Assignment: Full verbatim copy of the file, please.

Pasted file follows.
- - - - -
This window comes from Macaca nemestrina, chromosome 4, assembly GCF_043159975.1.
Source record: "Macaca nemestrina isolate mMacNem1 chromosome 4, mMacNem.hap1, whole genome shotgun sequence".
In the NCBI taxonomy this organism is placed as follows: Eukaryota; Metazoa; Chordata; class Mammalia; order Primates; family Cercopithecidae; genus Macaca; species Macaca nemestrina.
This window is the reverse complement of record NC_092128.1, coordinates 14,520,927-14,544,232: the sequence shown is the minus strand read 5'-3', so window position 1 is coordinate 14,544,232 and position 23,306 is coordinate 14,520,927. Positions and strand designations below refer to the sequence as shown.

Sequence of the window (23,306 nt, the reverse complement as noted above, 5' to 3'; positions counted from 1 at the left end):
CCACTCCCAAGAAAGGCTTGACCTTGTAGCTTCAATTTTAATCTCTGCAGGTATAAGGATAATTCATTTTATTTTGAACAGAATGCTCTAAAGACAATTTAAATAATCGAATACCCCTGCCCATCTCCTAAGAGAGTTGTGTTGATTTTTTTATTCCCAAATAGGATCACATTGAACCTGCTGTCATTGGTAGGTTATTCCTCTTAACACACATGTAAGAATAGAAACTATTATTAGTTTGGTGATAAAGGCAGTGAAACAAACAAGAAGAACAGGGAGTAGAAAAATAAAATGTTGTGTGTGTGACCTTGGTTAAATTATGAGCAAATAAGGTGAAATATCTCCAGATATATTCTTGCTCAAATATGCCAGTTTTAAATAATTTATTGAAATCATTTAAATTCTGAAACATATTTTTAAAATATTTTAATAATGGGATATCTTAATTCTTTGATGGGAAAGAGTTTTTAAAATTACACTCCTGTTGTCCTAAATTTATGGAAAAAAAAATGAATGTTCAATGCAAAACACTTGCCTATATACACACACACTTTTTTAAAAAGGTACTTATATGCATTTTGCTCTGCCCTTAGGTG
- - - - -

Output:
This window comes from Macaca nemestrina, chromosome 4, assembly GCF_043159975.1.
Source record: "Macaca nemestrina isolate mMacNem1 chromosome 4, mMacNem.hap1, whole genome shotgun sequence".
In the NCBI taxonomy this organism is placed as follows: Eukaryota; Metazoa; Chordata; class Mammalia; order Primates; family Cercopithecidae; genus Macaca; species Macaca nemestrina.
This window is the reverse complement of record NC_092128.1, coordinates 14,520,927-14,544,232: the sequence shown is the minus strand read 5'-3', so window position 1 is coordinate 14,544,232 and position 23,306 is coordinate 14,520,927. Positions and strand designations below refer to the sequence as shown.

Sequence of the window (23,306 nt, the reverse complement as noted above, 5' to 3'; positions counted from 1 at the left end):
CCACTCCCAAGAAAGGCTTGACCTTGTAGCTTCAATTTTAATCTCTGCAGGTATAAGGATAATTCATTTTATTTTGAACAGAATGCTCTAAAGACAATTTAAATAATCGAATACCCCTGCCCATCTCCTAAGAGAGTTGTGTTGATTTTTTTATTCCCAAATAGGATCACATTGAACCTGCTGTCATTGGTAGGTTATTCCTCTTAACACACATGTAAGAATAGAAACTATTATTAGTTTGGTGATAAAGGCAGTGAAACAAACAAGAAGAACAGGGAGTAGAAAAATAAAATGTTGTGTGTGTGACCTTGGTTAAATTATGAGCAAATAAGGTGAAATATCTCCAGATATATTCTTGCTCAAATATGCCAGTTTTAAATAATTTATTGAAATCATTTAAATTCTGAAACATATTTTTAAAATATTTTAATAATGGGATATCTTAATTCTTTGATGGGAAAGAGTTTTTAAAATTACACTCCTGTTGTCCTAAATTTATGGAAAAAAAAATGAATGTTCAATGCAAAACACTTGCCTATATACACACACACTTTTTTAAAAAGGTACTTATATGCATTTTGCTCTGCCCTTAGGTG